It may sound trivial, but when I was first touring Laurier Brantford, the one thing that really sold me on living here was Victoria Park. I came in the springtime when it was full of blooming flowers, rustic cobblestones, and fresh leaves. In my head I could picture myself sitting on those adorable park benches to do my homework once I moved here. I arrived in September only to discover that my idyllic park benches were in reality occupied by some homeless people and just like that, the spell was broken. I started hearing a lot of bad things about Brantford and I said on several occasions, “I wish I’d knew that before I moved here.” However, after a few weeks of exploring the downtown core (timidly, I admit), I started to discover that all those myths aren’t necessarily true.
One of the most common misconceptions about Brantford is that there’s nothing to do here. A lot of other universities, as a virtue of their size and location, are much more busy and action-packed than Laurier Brantford, but Laurier Brantford isn’t like other universities – that’s why we all chose to come here!
“People who are from Brantford think this too,” says Maddi Bury, a Laurier Brantford student and resident, “We have a huge movie theatre and we have a mall that really isn’t that bad, but nobody takes advantage of it.”
According to Ellora Jones, another student and resident of Brantford, the issue is that people aren’t looking.
“There’s a ton to do, and the problem is that people just don’t look hard enough,” says Jones.
Once you start looking, you’ll discover that there’s much more to Brantford than meets the eye.
The Wayne Gretzky Centre offers a wide variety of sports, including badminton, flag football, and hockey, and many local organizations offer volunteer opportunities if sports aren’t for you. The Sanderson Centre always has awesome music and theatre events with great deals on student tickets. For example, Colin James recently played a concert at the Sanderson Centre, and a production of The Colour Purple with the original Broadway cast offered tickets for only five dollars. On November 29, Spencer West is coming to the Sanderson and again, student tickets are only 5 dollars – an experience that you won’t get at many other schools.
A lot of the students of Laurier Brantford may look down on the “locals,” but for no real reason. According to Jones, most of the residents of Brantford are happy to have the university here because it feeds into the town’s economy, which was not exactly flourishing before. The presence of the school means that the downtown core is safer than it used to be, and people are starting to open businesses here.
“There’s so many young people downtown and it’s all central to the university,” says Bury.
Laurier Brantford provides an economic stability to Brantford that is greatly appreciated by the majority of the residents.
“There are people that are just kid-haters to begin with and hate all kids that are loud and partying. I haven’t really heard about students causing any problems, so I don’t see why they wouldn’t like them,” says Jones, dispelling the notion entertained by many students that, “the locals hate us.”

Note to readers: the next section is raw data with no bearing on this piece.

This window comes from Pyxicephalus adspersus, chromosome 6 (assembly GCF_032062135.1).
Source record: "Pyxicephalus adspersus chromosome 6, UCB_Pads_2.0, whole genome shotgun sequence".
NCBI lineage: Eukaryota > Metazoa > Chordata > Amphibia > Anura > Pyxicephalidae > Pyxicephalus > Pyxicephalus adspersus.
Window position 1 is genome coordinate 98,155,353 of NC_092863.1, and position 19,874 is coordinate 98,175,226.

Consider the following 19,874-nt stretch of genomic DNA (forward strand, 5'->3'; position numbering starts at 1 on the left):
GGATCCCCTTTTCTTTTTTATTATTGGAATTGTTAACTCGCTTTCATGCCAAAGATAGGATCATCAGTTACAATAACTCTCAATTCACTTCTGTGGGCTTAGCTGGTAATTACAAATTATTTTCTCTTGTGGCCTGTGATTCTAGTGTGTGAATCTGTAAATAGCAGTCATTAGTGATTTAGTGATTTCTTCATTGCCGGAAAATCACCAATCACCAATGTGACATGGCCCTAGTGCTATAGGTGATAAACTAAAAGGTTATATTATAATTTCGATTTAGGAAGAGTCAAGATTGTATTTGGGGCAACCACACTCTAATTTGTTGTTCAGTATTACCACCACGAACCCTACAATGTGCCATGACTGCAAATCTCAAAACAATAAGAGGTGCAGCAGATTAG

As most of us know, the Brantford we see now is not the Brantford that existed 10, or even five years ago.
“Before, there wasn’t really very much to do downtown, and I can’t remember ever going there except for the library,” Jones says.
Downtown Brantford started to change when Harmony Square was introduced and more shows and events started happening, giving people a reason to go there. Thus, attracting more students to get involved in the town’s unique culture.
There has been more and more urban development on the outskirts of Brantford, allowing for more economic growth but destroying some of Brantford’s unique features.
“One of my favourite things about Brantford is the trails along the river and right now they’re trying to develop a lot of that land to build condos,” says Jones.
Brantford has changed so drastically over the last decade and we can expect this trend to continue as the student population of Laurier Brantford is expected to double in the next four years.
“My favourite thing about Brantford is how connected everyone is,” says Bury, “People who live in Brantford tend to stay here for their whole lives. The people I went to preschool and elementary school with are the people I went to high school with, and I still talk to them.”
This surprised and interested me, as I’ve heard so much about how “sketchy” Brantford is.
“It’s different once you’re out of downtown,” says Bury.
Maybe this is the mistake most students make – because all the university buildings and residences are centrally located downtown, most of us don’t really have a reason to venture further out into Brantford.
Most newcomers to Brantford don’t ever discover a lot of its unique character – people come here to go to school, and then they leave without getting all they can get out of the experience. So maybe Victoria Park isn’t for me, but there might be something so awesome out there in Brantford that I’m missing out on simply because I don’t know about it. It’s just a matter of looking a little harder than right outside my door.